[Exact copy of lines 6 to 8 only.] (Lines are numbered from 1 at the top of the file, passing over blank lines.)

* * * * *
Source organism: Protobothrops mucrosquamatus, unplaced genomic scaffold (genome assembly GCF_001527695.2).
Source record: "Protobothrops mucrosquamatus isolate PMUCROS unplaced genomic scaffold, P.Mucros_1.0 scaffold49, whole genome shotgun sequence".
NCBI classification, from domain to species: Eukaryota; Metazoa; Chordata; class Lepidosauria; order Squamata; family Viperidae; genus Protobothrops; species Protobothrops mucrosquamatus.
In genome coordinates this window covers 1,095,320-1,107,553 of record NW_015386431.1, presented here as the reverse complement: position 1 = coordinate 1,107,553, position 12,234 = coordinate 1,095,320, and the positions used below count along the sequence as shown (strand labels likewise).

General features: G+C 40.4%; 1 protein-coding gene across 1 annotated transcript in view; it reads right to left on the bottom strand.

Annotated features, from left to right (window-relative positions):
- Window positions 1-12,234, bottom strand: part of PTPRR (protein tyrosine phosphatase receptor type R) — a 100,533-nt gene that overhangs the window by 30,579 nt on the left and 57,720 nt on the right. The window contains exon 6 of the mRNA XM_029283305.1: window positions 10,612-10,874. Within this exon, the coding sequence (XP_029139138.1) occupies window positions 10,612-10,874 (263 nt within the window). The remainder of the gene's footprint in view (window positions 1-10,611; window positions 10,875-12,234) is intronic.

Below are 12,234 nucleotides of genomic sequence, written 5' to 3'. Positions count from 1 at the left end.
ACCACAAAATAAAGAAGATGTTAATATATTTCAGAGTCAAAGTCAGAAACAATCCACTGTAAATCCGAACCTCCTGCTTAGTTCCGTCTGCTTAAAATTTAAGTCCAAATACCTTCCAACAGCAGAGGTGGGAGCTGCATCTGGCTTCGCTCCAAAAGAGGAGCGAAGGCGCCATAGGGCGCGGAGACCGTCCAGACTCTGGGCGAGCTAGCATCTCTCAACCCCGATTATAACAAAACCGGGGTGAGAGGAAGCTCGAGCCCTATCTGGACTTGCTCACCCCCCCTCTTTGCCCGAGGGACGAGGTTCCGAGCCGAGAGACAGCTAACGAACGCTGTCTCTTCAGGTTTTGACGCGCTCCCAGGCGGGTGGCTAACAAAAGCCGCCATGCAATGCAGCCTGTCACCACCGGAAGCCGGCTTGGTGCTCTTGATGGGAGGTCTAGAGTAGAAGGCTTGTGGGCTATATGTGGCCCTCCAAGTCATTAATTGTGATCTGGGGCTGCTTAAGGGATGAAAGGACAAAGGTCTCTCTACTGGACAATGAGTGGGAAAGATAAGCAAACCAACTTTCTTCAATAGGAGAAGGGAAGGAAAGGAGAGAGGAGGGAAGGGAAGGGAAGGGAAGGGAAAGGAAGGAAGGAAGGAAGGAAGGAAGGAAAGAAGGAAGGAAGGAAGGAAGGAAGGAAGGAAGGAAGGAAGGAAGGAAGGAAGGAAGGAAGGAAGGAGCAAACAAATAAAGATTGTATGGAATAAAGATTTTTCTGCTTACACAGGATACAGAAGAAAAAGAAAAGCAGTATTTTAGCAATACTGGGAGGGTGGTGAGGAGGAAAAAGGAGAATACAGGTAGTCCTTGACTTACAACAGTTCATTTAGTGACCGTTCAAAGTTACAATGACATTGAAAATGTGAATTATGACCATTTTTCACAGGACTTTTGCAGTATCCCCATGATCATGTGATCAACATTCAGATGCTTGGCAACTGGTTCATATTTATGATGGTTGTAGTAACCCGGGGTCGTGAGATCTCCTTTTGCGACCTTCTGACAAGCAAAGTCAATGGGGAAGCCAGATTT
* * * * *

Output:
Annotated features, from left to right (window-relative positions):
- Window positions 1-12,234, bottom strand: part of PTPRR (protein tyrosine phosphatase receptor type R) — a 100,533-nt gene that overhangs the window by 30,579 nt on the left and 57,720 nt on the right. The window contains exon 6 of the mRNA XM_029283305.1: window positions 10,612-10,874. Within this exon, the coding sequence (XP_029139138.1) occupies window positions 10,612-10,874 (263 nt within the window). The remainder of the gene's footprint in view (window positions 1-10,611; window positions 10,875-12,234) is intronic.

Below are 12,234 nucleotides of genomic sequence, written 5' to 3'. Positions count from 1 at the left end.